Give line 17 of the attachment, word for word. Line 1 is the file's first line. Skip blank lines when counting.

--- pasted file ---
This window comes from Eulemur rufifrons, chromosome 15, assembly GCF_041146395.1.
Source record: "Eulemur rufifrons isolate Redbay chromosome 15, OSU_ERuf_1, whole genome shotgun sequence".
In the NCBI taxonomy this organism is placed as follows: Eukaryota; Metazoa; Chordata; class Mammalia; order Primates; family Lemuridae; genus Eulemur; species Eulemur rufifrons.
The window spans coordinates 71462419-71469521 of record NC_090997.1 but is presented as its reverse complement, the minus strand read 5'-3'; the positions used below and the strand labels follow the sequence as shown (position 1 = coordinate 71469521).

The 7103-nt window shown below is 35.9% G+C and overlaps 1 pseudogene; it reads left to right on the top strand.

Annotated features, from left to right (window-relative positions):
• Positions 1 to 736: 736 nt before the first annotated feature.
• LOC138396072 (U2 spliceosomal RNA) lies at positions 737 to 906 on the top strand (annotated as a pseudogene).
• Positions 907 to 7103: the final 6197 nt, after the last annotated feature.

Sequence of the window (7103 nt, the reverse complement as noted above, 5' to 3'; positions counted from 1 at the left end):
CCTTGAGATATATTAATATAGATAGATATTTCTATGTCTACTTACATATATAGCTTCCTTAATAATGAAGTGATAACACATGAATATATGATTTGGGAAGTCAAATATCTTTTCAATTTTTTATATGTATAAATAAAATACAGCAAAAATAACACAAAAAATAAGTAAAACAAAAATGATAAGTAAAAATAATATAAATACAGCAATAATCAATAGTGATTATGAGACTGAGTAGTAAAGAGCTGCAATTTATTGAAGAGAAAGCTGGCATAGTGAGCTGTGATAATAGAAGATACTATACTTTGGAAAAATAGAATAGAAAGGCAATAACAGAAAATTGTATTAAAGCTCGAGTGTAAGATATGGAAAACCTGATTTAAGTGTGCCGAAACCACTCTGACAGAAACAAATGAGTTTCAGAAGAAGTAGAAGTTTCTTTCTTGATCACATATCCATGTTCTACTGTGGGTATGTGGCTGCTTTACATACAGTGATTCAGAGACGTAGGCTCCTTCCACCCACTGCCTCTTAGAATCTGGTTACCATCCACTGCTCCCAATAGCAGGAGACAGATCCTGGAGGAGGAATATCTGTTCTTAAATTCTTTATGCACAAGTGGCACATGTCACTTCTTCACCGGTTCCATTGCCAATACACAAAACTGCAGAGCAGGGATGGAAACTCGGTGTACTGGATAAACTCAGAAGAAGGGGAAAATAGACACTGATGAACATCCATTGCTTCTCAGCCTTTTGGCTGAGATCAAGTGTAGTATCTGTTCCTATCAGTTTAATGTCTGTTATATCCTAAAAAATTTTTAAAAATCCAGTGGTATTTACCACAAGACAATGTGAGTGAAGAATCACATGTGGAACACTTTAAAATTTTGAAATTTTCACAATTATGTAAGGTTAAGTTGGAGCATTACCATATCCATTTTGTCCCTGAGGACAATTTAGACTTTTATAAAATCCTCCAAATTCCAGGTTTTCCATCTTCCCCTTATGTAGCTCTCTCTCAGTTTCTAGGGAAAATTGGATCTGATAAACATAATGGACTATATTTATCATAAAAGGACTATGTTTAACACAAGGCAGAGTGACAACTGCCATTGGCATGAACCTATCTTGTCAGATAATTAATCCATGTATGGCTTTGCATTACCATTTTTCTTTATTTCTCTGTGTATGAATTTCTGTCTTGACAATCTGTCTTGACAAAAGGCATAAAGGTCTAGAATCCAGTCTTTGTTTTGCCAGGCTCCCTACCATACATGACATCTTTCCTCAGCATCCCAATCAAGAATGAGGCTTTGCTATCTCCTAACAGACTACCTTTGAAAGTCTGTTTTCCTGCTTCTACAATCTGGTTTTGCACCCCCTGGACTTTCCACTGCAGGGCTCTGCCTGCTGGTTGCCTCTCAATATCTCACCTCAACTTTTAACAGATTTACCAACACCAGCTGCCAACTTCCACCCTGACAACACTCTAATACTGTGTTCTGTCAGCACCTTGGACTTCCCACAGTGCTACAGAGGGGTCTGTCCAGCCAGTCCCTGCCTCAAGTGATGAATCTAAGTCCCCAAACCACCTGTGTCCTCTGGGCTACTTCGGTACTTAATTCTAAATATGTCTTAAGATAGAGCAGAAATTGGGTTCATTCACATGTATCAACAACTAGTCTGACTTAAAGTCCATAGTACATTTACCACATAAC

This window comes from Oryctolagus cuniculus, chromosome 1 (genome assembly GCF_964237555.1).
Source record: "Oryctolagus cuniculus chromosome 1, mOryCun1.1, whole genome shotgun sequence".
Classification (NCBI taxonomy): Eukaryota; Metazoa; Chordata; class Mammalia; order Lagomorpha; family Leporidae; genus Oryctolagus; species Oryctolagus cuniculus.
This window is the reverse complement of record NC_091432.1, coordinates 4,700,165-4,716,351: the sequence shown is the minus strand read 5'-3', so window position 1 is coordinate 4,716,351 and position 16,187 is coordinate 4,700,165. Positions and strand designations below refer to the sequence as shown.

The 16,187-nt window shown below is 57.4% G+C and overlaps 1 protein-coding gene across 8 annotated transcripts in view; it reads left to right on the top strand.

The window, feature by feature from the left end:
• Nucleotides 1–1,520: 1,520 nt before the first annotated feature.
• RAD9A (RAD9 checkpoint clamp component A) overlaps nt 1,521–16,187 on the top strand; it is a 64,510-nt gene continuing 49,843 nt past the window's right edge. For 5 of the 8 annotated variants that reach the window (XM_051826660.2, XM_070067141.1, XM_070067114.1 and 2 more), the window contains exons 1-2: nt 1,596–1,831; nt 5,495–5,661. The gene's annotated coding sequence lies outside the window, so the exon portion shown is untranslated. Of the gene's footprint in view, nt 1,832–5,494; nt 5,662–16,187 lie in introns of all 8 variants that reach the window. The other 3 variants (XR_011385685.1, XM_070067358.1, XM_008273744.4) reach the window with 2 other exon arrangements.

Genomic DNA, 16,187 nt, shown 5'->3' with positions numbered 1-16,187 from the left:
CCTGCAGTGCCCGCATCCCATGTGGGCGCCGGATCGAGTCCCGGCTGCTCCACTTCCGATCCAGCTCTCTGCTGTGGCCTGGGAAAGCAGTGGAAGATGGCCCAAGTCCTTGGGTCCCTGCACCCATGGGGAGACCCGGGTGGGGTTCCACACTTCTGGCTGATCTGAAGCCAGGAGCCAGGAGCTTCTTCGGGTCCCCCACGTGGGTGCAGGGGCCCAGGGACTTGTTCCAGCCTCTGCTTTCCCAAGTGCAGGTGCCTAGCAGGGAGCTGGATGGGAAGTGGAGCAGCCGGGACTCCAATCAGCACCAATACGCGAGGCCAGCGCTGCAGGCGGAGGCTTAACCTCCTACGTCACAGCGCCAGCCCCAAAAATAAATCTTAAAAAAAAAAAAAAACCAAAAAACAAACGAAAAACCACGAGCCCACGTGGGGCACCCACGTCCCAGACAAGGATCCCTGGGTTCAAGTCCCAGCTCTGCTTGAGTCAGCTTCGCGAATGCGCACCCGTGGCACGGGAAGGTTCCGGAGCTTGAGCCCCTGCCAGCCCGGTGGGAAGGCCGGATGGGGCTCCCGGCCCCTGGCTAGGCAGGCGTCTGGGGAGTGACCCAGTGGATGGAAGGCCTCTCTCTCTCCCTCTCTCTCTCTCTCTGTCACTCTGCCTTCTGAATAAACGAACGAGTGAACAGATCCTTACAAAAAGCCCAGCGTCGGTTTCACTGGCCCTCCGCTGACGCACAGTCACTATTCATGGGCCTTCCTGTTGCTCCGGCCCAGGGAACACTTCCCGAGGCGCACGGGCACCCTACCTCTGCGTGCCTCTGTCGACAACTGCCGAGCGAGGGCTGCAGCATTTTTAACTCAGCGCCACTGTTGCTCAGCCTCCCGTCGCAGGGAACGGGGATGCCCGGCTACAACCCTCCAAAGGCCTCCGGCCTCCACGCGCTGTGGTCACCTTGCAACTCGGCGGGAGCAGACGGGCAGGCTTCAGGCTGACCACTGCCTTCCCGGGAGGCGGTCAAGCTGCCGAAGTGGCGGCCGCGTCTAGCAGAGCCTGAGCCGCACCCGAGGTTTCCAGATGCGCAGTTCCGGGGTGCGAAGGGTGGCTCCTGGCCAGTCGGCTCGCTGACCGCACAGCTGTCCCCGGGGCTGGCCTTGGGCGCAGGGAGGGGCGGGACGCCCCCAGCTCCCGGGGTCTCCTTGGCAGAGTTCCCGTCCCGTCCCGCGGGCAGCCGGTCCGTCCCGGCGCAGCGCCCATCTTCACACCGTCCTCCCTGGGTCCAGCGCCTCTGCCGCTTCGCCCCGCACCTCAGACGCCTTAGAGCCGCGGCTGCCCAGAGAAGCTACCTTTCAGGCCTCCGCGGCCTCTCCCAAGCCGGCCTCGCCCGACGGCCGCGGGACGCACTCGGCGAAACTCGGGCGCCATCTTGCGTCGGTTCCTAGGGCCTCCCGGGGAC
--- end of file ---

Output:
The window, feature by feature from the left end: